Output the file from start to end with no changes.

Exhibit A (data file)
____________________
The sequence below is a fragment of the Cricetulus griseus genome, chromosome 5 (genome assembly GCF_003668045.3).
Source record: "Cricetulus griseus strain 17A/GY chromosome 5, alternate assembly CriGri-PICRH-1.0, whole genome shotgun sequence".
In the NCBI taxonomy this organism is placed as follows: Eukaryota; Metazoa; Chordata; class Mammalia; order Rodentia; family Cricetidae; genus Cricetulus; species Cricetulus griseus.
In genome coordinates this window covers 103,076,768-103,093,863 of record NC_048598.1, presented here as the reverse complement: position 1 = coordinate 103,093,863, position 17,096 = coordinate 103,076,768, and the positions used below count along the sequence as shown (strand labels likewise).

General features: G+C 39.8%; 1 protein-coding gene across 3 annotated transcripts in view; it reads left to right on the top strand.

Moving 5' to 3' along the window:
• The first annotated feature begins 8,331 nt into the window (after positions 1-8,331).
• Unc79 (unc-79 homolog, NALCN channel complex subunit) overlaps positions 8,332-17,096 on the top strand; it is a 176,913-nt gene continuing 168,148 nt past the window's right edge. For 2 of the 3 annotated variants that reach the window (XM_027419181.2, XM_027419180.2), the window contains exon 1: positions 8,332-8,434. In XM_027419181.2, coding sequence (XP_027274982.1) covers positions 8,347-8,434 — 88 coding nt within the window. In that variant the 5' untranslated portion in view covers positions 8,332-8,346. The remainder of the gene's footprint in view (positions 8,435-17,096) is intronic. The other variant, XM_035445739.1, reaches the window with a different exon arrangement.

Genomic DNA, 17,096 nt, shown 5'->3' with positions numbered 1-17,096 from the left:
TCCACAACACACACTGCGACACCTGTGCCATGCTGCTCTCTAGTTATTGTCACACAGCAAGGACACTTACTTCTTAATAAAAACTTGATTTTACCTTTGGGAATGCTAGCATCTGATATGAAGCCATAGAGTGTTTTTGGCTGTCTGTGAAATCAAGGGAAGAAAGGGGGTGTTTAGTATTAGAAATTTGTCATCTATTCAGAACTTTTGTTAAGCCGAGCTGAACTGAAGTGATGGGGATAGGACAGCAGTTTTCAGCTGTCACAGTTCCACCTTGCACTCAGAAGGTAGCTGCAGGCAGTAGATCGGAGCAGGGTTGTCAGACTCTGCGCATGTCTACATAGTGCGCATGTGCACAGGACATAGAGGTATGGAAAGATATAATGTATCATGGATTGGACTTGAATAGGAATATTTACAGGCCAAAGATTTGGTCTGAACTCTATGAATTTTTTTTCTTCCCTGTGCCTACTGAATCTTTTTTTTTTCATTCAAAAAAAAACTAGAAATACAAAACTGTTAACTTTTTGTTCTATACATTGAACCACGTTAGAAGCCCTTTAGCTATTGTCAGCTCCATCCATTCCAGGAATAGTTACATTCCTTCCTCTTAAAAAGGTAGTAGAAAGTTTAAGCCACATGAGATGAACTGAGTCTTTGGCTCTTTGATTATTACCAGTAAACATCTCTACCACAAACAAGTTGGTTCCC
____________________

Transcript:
The sequence below is a fragment of the Cricetulus griseus genome, chromosome 5 (genome assembly GCF_003668045.3).
Source record: "Cricetulus griseus strain 17A/GY chromosome 5, alternate assembly CriGri-PICRH-1.0, whole genome shotgun sequence".
In the NCBI taxonomy this organism is placed as follows: Eukaryota; Metazoa; Chordata; class Mammalia; order Rodentia; family Cricetidae; genus Cricetulus; species Cricetulus griseus.
In genome coordinates this window covers 103,076,768-103,093,863 of record NC_048598.1, presented here as the reverse complement: position 1 = coordinate 103,093,863, position 17,096 = coordinate 103,076,768, and the positions used below count along the sequence as shown (strand labels likewise).

General features: G+C 39.8%; 1 protein-coding gene across 3 annotated transcripts in view; it reads left to right on the top strand.

Moving 5' to 3' along the window:
• The first annotated feature begins 8,331 nt into the window (after positions 1-8,331).
• Unc79 (unc-79 homolog, NALCN channel complex subunit) overlaps positions 8,332-17,096 on the top strand; it is a 176,913-nt gene continuing 168,148 nt past the window's right edge. For 2 of the 3 annotated variants that reach the window (XM_027419181.2, XM_027419180.2), the window contains exon 1: positions 8,332-8,434. In XM_027419181.2, coding sequence (XP_027274982.1) covers positions 8,347-8,434 — 88 coding nt within the window. In that variant the 5' untranslated portion in view covers positions 8,332-8,346. The remainder of the gene's footprint in view (positions 8,435-17,096) is intronic. The other variant, XM_035445739.1, reaches the window with a different exon arrangement.

Genomic DNA, 17,096 nt, shown 5'->3' with positions numbered 1-17,096 from the left:
TCCACAACACACACTGCGACACCTGTGCCATGCTGCTCTCTAGTTATTGTCACACAGCAAGGACACTTACTTCTTAATAAAAACTTGATTTTACCTTTGGGAATGCTAGCATCTGATATGAAGCCATAGAGTGTTTTTGGCTGTCTGTGAAATCAAGGGAAGAAAGGGGGTGTTTAGTATTAGAAATTTGTCATCTATTCAGAACTTTTGTTAAGCCGAGCTGAACTGAAGTGATGGGGATAGGACAGCAGTTTTCAGCTGTCACAGTTCCACCTTGCACTCAGAAGGTAGCTGCAGGCAGTAGATCGGAGCAGGGTTGTCAGACTCTGCGCATGTCTACATAGTGCGCATGTGCACAGGACATAGAGGTATGGAAAGATATAATGTATCATGGATTGGACTTGAATAGGAATATTTACAGGCCAAAGATTTGGTCTGAACTCTATGAATTTTTTTTCTTCCCTGTGCCTACTGAATCTTTTTTTTTTCATTCAAAAAAAAACTAGAAATACAAAACTGTTAACTTTTTGTTCTATACATTGAACCACGTTAGAAGCCCTTTAGCTATTGTCAGCTCCATCCATTCCAGGAATAGTTACATTCCTTCCTCTTAAAAAGGTAGTAGAAAGTTTAAGCCACATGAGATGAACTGAGTCTTTGGCTCTTTGATTATTACCAGTAAACATCTCTACCACAAACAAGTTGGTTCCC